September 10, 2012 Leave a comment
Wow– to the surprise of pretty much all the professional poll watchers, Obama seems to be getting a very clear and sizeable bounce. Much more so than Romney. Obviously, I support Obama, so I’m pleased, but I was certainly of the view that there just was not enough uncertainty left among voters to lead to a bounce of the size we seem to be seeing.
Nate Cohn has a nice summary of the bounce issues:
… But no matter how you look at it, Obama looks like he has a bounce of at least 3 or 4 points, and potentially more. Rasmussen and Reuters, two trackers including a more recent window of responses than Gallup, could point to a bounce as high as six points. And Obama’s approval rating surged to 52 percent in yesterday’s Gallup approval tracker, which has a shorter three day window than the Gallup head to head poll. On balance, these factors suggest that Obama led by seven points–or even more–over the last few nights of polling, which would give Obama a bounce of about six points if it held over an entire polling sample. If any additional confirmation was necessary, PPP is trumpeting the results of their polling in Ohio, which apparently shows Obama winning by a larger margin than he did in 2008.
Of course, Obama’s bounce is hardly assured to last, since memories of the primetime speakers are fading as we speak. Historically, a candidate’s lead in post-convention polling tends to overstate their advantage, so it would be best to wait a couple weeks before concluding that Obama has opened up a decisive lead. But while it isn’t yet prudent to definitely judge the effects of the DNC, the post-convention period is one of the few instances when it’s worth scouring early returns. Analysts spend most of their time overstating the importance of campaign events, but conventions really can live up to the “game change” billing. In 2004, Bush led in just 9 of the 47 national polls conducted after July 1st and prior to the RNC. He trailed in just 7 of the 87 polls conducted after the RNC. Bill Clinton trailed before the DNC, but he never relinquished the lead afterward. It turns out that there is a decent relationship between the polls the incumbent’s share of the vote following their convention and the outcome (if someone with a better database of ancient polling is out there, it’d be interesting to see this tested on a more comprehensive data set than the Gallup poll).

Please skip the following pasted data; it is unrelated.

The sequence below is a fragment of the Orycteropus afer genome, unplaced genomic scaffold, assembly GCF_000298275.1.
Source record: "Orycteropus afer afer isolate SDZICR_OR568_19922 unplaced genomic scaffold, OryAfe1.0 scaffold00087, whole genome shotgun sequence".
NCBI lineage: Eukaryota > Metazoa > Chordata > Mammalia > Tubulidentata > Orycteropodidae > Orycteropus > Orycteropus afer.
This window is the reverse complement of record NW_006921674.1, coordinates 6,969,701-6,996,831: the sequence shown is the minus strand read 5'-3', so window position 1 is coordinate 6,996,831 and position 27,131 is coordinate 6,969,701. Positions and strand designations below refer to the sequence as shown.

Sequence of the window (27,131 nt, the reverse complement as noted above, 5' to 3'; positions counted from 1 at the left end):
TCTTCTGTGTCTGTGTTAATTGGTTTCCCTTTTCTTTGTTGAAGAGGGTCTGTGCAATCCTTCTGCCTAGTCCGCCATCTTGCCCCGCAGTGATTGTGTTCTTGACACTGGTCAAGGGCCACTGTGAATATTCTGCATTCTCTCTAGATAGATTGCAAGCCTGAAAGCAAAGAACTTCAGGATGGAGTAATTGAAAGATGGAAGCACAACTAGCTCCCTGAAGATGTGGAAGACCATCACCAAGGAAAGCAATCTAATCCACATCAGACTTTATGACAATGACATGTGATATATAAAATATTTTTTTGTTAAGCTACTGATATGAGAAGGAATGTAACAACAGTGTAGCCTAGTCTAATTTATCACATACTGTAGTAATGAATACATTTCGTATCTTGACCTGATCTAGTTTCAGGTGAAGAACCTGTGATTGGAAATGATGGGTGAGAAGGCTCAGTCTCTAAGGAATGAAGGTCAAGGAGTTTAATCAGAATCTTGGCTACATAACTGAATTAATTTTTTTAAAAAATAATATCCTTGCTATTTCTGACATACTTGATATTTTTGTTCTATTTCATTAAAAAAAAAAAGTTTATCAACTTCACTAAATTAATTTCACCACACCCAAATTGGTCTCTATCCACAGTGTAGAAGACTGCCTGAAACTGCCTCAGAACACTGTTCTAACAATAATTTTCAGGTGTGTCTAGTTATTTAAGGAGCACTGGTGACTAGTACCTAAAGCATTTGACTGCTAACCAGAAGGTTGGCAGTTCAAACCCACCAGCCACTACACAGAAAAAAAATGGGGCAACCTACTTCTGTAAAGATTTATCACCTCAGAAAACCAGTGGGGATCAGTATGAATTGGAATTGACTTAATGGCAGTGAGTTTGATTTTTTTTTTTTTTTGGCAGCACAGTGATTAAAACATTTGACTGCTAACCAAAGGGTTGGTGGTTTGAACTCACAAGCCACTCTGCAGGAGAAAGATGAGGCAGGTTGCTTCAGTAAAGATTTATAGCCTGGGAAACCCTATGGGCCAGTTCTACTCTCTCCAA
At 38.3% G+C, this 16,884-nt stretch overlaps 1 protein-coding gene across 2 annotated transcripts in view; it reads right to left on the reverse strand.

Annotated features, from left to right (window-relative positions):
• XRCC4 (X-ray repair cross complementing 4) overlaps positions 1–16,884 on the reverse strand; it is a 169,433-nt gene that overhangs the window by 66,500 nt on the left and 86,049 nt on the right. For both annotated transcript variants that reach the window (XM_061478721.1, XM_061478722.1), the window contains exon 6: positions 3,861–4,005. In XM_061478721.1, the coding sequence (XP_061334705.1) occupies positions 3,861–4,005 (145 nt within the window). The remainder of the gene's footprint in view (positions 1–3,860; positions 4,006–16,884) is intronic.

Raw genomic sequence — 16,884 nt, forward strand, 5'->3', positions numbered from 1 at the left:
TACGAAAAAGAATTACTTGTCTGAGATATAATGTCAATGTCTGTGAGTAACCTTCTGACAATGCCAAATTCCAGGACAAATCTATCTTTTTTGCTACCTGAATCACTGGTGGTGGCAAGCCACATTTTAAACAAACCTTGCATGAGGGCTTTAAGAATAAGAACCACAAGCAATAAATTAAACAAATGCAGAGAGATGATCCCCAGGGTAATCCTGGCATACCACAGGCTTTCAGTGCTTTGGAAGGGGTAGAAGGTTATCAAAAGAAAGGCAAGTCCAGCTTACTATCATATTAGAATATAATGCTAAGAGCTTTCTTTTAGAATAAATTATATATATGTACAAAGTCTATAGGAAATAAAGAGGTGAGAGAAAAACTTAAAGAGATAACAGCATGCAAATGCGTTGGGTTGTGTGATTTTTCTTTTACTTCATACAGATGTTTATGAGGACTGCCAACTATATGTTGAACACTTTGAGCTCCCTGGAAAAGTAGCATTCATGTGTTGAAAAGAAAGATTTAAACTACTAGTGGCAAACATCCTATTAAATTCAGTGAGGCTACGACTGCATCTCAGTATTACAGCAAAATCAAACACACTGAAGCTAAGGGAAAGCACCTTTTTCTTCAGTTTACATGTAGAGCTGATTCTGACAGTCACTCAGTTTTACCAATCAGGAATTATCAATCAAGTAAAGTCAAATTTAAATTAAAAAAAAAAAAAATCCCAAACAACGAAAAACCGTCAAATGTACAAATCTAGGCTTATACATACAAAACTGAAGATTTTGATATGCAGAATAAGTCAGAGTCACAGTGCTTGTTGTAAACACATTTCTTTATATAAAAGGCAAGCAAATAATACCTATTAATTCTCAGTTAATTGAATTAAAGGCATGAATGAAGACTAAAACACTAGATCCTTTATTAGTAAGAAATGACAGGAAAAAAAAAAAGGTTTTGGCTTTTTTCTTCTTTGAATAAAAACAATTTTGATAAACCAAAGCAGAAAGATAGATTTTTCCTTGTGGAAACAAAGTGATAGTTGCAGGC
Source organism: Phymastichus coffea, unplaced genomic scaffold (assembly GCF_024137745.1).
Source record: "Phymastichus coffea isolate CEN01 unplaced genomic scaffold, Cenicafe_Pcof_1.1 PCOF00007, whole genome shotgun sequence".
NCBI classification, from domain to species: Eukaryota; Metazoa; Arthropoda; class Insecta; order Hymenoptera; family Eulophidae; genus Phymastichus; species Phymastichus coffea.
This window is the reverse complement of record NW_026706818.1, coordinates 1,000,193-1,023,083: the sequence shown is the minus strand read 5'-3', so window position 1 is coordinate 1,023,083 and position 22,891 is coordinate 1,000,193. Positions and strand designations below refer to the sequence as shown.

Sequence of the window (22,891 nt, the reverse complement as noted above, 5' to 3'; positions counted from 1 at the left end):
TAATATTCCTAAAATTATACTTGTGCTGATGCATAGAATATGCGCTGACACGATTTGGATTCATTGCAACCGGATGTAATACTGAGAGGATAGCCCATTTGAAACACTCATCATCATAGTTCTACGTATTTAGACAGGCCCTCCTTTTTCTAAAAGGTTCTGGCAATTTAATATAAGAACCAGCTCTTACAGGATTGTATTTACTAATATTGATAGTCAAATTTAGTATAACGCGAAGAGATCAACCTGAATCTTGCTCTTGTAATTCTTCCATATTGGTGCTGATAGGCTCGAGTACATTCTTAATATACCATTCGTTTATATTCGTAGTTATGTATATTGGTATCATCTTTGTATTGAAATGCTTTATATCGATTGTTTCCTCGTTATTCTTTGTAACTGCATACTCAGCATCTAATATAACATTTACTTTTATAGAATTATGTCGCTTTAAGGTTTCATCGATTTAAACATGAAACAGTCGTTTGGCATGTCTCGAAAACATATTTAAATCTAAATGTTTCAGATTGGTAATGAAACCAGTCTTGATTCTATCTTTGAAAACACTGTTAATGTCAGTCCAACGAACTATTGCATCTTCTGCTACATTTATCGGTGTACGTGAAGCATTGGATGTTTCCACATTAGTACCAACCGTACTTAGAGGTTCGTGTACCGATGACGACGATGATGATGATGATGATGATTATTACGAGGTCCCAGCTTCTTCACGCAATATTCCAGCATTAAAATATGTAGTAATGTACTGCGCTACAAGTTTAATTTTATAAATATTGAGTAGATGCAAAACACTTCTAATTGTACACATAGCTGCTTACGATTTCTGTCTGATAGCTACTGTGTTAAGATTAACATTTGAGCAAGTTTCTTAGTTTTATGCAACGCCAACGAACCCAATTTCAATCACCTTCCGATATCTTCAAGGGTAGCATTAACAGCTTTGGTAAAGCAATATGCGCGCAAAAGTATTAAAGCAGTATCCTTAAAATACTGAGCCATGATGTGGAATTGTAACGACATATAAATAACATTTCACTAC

And, of course, Nate Silver hits the same issue in his usual thorough manner. Now, there’s plenty of caveats, and I’m on record of saying I really want to see where the polls have settled a couple weeks after the convention, but I think to say the Obama campaign has got to be feeling really good about this right now.